Why does a non-recursive Read­Directory­ChangesW still report files created inside subdirectories?

Raymond Chen

A customer used the Read­Directory­ChangesW function to monitor a directory for changes, asking for notifications only for changes directly in the directory being monitored (bWatchSubtree = false). But they found that the Read­Directory­ChangesW function reported a change even when they created a file in a subdirectory, rather than in the directory being monitored.

For example, if they asked to monitor the directory C:\dir1, and a file was created at C:\dir1\dir2\file, the Read­Directory­ChangesW function reported a change, even though the file was created in a subdirectory, and the request was for a non-recursive monitor.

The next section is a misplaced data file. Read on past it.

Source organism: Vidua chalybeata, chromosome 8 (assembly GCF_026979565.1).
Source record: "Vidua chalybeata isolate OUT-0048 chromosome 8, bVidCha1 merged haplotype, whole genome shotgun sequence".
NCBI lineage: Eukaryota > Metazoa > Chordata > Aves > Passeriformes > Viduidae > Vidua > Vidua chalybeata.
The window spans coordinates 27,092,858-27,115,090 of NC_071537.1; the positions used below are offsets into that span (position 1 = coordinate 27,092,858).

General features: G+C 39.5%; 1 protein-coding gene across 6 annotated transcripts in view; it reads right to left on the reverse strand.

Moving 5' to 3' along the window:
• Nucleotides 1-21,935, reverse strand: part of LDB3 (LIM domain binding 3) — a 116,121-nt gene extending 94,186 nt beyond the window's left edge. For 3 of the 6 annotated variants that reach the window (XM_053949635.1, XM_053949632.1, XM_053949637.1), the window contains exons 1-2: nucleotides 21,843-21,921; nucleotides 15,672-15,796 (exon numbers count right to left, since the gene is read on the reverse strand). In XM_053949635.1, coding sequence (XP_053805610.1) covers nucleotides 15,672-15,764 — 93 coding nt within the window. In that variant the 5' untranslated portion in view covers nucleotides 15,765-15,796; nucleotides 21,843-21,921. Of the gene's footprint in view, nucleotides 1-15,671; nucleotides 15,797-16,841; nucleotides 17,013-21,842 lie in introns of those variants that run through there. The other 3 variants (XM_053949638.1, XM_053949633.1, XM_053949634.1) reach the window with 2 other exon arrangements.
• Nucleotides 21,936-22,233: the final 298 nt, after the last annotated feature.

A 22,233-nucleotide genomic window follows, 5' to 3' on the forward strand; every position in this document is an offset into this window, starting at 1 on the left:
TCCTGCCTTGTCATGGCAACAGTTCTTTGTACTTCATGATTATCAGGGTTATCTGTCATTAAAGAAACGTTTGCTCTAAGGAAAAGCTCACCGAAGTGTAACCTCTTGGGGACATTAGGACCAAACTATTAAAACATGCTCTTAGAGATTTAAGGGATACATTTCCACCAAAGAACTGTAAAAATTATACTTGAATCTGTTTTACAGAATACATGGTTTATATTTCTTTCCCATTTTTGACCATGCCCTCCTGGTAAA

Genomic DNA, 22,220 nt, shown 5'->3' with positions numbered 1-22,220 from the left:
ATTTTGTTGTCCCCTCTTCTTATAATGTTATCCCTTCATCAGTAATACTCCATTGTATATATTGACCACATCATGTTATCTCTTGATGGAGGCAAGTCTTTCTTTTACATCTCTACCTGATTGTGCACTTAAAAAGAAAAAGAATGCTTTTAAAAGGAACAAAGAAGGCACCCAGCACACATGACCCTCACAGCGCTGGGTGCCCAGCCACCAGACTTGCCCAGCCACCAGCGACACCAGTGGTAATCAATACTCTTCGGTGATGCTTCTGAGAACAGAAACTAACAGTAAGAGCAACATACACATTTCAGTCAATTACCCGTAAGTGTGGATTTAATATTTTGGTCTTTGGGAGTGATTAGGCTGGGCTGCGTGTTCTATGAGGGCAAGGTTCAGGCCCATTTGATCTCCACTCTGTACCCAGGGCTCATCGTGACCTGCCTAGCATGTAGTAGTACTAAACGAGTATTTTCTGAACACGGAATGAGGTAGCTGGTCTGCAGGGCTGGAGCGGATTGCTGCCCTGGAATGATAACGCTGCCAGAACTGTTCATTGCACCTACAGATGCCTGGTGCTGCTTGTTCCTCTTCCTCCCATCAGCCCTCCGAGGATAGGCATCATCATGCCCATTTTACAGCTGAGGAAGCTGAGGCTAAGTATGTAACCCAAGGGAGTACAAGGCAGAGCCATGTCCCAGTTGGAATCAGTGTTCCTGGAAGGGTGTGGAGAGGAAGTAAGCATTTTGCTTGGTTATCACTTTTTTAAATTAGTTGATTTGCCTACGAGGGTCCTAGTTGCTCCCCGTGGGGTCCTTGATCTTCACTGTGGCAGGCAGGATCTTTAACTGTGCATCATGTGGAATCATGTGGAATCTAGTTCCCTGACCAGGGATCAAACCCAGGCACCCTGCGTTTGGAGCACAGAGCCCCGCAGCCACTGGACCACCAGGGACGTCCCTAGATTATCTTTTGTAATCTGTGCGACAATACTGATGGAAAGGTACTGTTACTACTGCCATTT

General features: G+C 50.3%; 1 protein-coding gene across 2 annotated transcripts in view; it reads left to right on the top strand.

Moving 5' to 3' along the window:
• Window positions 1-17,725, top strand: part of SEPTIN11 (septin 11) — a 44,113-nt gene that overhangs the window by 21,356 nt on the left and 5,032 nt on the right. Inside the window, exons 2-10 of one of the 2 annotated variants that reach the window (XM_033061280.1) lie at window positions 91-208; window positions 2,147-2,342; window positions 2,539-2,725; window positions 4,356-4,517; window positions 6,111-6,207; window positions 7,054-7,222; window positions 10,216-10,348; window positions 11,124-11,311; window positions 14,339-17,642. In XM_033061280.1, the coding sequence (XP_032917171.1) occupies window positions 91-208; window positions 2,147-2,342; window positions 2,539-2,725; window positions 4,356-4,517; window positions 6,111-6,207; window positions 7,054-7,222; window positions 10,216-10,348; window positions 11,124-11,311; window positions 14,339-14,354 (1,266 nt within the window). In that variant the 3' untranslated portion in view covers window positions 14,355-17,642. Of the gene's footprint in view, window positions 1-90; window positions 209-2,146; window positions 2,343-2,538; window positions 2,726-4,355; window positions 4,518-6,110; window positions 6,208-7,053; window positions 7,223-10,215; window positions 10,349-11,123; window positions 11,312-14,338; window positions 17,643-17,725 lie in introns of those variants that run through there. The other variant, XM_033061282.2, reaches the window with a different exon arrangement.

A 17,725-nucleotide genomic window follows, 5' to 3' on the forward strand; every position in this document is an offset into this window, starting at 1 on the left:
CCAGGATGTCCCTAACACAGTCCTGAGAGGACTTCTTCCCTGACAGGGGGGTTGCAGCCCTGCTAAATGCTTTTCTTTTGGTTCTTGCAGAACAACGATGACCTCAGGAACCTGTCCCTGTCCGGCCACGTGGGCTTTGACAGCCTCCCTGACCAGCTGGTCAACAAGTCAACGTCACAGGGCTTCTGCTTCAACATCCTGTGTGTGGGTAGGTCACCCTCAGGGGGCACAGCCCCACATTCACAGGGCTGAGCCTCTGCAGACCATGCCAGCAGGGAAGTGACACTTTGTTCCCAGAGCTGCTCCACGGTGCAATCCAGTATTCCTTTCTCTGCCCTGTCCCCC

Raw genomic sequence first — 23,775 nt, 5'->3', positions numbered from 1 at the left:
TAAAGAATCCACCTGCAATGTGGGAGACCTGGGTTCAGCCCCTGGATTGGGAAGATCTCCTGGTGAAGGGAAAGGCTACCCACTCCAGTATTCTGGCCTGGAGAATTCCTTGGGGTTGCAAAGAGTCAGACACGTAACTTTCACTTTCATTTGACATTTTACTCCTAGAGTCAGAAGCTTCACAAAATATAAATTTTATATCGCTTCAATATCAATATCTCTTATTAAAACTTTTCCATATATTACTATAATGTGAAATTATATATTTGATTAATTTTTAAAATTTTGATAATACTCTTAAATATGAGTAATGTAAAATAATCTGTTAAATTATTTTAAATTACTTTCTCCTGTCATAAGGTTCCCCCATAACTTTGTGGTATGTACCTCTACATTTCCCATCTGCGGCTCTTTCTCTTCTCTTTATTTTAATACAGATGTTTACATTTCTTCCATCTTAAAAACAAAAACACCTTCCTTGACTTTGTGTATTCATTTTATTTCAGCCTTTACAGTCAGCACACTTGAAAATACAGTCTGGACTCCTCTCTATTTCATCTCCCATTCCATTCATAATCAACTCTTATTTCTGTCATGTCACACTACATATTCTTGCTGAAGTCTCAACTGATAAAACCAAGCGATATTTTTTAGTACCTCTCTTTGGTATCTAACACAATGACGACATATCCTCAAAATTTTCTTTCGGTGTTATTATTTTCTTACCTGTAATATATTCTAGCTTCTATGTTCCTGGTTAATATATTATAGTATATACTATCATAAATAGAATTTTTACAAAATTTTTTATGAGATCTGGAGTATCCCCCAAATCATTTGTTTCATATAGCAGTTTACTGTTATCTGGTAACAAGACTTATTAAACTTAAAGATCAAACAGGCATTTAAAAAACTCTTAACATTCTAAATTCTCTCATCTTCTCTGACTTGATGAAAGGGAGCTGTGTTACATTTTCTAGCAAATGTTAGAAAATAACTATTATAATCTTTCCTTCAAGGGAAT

What gives?

We saw some time ago that the purpose of the Read­Directory­ChangesW function is to allow you to maintain a local copy of the contents of a directory: The idea is that you make an initial pass over the directory with Find­First­File/Find­Next­File, and then you use the notifications from the Read­Directory­ChangesW function to make incremental updates to your local copy.

And what happened here is that the contents of an enumeration of the C:\dir1 directory did in fact change. What changed is the last-modified date on C:\dir1\dir2!


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